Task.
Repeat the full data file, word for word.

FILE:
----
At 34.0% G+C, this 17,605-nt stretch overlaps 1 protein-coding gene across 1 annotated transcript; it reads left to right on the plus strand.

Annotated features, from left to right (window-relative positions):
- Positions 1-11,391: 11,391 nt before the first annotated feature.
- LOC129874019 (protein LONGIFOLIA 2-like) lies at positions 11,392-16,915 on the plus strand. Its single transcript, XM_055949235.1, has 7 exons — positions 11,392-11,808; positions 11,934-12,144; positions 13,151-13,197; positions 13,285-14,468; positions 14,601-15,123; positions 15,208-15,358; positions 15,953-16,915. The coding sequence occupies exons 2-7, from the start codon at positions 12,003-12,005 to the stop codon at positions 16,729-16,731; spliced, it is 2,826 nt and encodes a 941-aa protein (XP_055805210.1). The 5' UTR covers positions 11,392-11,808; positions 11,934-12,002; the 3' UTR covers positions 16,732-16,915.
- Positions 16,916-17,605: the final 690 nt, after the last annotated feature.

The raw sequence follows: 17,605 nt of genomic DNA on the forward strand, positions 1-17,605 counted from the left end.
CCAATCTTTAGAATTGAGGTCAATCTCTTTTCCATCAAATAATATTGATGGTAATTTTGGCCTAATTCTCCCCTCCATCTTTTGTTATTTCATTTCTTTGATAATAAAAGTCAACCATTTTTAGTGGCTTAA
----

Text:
At 34.0% G+C, this 17,605-nt stretch overlaps 1 protein-coding gene across 1 annotated transcript; it reads left to right on the plus strand.

Annotated features, from left to right (window-relative positions):
- Positions 1-11,391: 11,391 nt before the first annotated feature.
- LOC129874019 (protein LONGIFOLIA 2-like) lies at positions 11,392-16,915 on the plus strand. Its single transcript, XM_055949235.1, has 7 exons — positions 11,392-11,808; positions 11,934-12,144; positions 13,151-13,197; positions 13,285-14,468; positions 14,601-15,123; positions 15,208-15,358; positions 15,953-16,915. The coding sequence occupies exons 2-7, from the start codon at positions 12,003-12,005 to the stop codon at positions 16,729-16,731; spliced, it is 2,826 nt and encodes a 941-aa protein (XP_055805210.1). The 5' UTR covers positions 11,392-11,808; positions 11,934-12,002; the 3' UTR covers positions 16,732-16,915.
- Positions 16,916-17,605: the final 690 nt, after the last annotated feature.

The raw sequence follows: 17,605 nt of genomic DNA on the forward strand, positions 1-17,605 counted from the left end.
CCAATCTTTAGAATTGAGGTCAATCTCTTTTCCATCAAATAATATTGATGGTAATTTTGGCCTAATTCTCCCCTCCATCTTTTGTTATTTCATTTCTTTGATAATAAAAGTCAACCATTTTTAGTGGCTTAA